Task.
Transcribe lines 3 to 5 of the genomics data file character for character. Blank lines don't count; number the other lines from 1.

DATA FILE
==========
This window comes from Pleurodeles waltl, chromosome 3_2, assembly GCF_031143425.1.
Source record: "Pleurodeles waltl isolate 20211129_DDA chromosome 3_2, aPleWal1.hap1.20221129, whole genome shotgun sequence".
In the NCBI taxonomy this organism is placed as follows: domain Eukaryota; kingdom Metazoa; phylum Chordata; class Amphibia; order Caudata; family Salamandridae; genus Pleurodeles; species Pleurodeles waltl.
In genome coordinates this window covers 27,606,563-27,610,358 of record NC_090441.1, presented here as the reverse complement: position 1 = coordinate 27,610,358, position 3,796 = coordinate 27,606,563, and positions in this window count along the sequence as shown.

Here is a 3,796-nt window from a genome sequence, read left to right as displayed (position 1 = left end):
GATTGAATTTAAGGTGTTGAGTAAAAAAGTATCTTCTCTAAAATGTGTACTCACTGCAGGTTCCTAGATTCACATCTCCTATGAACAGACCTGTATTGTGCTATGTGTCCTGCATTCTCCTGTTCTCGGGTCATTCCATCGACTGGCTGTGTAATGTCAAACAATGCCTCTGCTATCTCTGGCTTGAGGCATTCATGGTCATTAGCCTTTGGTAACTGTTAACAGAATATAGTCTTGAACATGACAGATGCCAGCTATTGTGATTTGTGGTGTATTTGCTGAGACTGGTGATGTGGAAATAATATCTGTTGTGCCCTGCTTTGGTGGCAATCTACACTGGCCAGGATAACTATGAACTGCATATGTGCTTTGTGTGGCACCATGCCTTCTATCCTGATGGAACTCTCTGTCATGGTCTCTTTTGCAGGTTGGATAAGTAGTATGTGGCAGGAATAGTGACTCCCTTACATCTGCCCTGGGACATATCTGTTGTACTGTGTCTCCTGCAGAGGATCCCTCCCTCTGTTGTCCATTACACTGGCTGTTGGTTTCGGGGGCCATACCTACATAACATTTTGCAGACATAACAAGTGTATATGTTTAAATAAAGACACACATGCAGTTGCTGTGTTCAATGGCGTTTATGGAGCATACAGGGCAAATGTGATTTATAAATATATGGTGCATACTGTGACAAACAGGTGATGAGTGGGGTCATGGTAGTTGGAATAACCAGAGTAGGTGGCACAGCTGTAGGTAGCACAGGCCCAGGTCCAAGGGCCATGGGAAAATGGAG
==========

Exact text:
In the NCBI taxonomy this organism is placed as follows: domain Eukaryota; kingdom Metazoa; phylum Chordata; class Amphibia; order Caudata; family Salamandridae; genus Pleurodeles; species Pleurodeles waltl.
In genome coordinates this window covers 27,606,563-27,610,358 of record NC_090441.1, presented here as the reverse complement: position 1 = coordinate 27,610,358, position 3,796 = coordinate 27,606,563, and positions in this window count along the sequence as shown.

Here is a 3,796-nt window from a genome sequence, read left to right as displayed (position 1 = left end):